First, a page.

Thursday Tech Briefing: Huawei CFO Arrested on Suspicion of Violating U.S. Sanctions Against Iran
Meng Wanzhou, Huawei’s global chief financial officer and the daughter of company founder Ren Zhengfei, was arrested while transiting at an unspecified airport in Canada, the company said in a statement on its website. She was being sought for extradition to the U.S. and for violating U.S. trade sanctions against Iran.
“Huawei has little information about the accusation against Meng and is not aware of any misconduct involving her,” Guo Ping, deputy and rotating chairman of Huawei, wrote on his WeChat account. China’s Ministry of Foreign Affairs spokesperson Shuang Geng said at a regular press conference that the Chinese government has urged the U.S. to release Meng immediately. He also said that the government has urged the U.S. and Canada to give clarification. (Caixin)
Britain's BT Group said on Wednesday it was removing Huawei Technologies' equipment from its core 3G and 4G infrastructure and would not use parts provided by the Chinese company as core components of its 5G network.
Previously, New Zealand and Australia stopped telecom operators from using Huawei’s equipment in new 5G networks because they are concerned about possible Chinese government involvement in their communications infrastructure. (Reuters)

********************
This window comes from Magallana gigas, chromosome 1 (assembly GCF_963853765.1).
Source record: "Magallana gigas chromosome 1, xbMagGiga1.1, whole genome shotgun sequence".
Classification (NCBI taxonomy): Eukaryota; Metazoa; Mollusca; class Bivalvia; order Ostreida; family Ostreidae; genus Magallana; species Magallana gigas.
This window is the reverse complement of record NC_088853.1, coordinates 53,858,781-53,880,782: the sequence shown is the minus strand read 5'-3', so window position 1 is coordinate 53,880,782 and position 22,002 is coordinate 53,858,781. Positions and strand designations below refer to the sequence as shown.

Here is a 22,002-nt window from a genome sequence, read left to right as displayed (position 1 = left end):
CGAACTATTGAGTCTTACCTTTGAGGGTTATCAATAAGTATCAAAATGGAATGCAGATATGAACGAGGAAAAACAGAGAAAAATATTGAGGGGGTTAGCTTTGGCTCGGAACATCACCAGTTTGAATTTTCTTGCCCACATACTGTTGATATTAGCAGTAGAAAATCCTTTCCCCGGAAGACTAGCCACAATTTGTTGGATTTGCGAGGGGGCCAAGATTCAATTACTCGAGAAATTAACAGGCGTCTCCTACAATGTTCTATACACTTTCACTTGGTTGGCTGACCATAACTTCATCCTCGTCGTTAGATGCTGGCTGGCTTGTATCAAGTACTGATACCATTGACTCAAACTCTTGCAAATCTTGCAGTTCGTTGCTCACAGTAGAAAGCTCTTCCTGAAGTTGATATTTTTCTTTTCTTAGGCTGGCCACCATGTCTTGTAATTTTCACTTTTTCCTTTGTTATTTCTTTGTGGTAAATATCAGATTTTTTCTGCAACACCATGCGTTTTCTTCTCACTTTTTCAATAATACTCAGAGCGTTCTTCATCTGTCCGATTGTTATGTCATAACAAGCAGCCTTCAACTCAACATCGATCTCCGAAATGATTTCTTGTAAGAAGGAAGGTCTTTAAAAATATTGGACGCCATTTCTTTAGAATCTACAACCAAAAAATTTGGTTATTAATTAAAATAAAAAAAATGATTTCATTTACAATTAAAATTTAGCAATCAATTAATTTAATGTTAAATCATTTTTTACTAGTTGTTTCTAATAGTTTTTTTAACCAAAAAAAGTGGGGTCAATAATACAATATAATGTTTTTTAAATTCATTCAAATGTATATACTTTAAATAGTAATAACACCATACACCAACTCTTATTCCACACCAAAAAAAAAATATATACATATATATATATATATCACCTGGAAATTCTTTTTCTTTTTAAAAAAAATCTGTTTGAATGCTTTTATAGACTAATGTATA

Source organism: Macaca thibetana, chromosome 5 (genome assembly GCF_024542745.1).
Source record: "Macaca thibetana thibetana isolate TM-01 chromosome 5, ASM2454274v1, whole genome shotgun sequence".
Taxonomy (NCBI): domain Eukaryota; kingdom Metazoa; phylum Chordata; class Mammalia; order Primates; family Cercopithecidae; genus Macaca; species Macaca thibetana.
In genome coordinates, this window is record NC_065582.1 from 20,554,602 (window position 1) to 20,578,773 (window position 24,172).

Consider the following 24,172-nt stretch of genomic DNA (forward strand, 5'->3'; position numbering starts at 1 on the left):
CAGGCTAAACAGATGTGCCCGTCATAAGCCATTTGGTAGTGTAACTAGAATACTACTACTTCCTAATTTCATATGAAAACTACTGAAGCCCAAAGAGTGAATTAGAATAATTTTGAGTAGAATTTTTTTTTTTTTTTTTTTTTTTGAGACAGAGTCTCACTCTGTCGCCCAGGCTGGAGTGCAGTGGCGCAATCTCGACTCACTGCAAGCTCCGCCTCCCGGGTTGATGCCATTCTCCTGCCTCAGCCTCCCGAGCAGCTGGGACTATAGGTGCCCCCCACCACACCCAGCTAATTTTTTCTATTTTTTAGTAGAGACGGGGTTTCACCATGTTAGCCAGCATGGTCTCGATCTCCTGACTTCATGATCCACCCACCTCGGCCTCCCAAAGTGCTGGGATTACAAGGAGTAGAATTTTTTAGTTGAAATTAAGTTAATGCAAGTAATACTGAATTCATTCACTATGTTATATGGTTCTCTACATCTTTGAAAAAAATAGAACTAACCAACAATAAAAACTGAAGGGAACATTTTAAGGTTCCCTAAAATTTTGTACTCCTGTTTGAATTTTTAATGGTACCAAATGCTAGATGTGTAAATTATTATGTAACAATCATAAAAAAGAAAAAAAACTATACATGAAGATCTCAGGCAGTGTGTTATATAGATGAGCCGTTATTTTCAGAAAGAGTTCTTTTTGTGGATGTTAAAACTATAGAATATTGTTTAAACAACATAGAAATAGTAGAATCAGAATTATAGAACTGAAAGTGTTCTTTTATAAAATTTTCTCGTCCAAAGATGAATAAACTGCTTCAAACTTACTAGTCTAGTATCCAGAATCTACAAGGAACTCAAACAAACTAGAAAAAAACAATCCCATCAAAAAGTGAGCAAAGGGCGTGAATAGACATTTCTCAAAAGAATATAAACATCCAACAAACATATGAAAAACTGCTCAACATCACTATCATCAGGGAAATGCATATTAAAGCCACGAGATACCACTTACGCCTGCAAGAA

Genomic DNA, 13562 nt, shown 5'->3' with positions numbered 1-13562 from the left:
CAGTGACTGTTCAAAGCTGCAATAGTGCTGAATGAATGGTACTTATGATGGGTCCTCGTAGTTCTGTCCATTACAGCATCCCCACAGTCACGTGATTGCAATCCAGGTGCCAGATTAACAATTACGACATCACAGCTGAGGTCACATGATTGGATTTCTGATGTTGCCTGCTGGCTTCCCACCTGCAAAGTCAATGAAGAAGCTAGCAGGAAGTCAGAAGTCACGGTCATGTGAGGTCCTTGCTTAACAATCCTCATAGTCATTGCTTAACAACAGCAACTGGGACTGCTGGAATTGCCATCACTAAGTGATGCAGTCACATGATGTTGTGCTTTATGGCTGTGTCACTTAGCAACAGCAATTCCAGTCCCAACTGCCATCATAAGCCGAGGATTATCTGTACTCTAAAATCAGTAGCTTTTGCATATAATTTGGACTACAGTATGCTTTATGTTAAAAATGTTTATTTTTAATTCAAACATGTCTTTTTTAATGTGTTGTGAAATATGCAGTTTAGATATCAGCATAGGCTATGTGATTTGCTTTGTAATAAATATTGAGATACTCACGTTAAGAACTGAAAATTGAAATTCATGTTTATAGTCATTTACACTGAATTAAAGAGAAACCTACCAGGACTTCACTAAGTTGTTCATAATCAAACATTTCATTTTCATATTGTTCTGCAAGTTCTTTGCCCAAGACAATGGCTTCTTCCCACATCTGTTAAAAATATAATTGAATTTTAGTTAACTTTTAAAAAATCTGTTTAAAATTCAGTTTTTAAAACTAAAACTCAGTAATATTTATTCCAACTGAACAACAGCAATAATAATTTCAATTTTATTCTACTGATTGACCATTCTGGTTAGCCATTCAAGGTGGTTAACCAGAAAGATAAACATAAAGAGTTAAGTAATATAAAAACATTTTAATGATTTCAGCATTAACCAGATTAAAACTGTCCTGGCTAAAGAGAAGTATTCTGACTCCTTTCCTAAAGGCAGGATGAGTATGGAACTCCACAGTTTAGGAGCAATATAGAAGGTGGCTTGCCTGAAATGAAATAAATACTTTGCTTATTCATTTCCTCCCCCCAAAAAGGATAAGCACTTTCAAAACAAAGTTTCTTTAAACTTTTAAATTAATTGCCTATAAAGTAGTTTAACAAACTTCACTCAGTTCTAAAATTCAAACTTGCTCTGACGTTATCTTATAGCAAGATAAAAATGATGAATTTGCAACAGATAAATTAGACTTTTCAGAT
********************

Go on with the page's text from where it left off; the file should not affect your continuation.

Warren Buffett-backed electric-car maker BYD Co. plans to list its battery business by 2022 to raise funds to expand as the global auto industry transitions away from the traditional combustion engine.
According to Bloomberg, the company hasn’t decided yet where the shares will be trading. BYD makes batteries for automobiles and mobile phones. It isn’t clear yet whether the IPO will be for the car-battery business alone, or will also include other units. (Bloomberg)
Ride-hailing firm Didi Chuxing has announced a reorganization plan to improve safety and compliance, the latest in a series of attempts to address public and government concerns following the alleged murders of two of its users.
The moves come after Chinese government announced a broad crackdown on China’s ride-hailing industry last week, which targeted Didi with fines. The company also set up two new executive positions charged with enhancing passenger safety (Caixin, link in Chinese)
Alibaba struck a partnership with the Belgian government on Wednesday to create a trade hub that will help companies in the country sell products abroad.
The move is part of the Electronic World Trade Platform, an initiative first proposed by Alibaba co-founder Jack Ma in 2016 that aims to help small-and-medium-sized enterprises sell products abroad.
The platform already has ventures in Malaysia and Rwanda. This is its first attempt to enter Europe. (CNBC)
Taiwan camera manufacture Largan Precision reported that its November revenues hit a seven-month low of NT$4.008 billion ($130 million), down 28.57% from a year ago. Largan’s stock price plunged 9.64% Thursday morning.
Largan is a major iPhone camera lenses supplier. The decline is attributed to sluggish iPhone sales. (Digitimes)
Complied by Bonnie Wang
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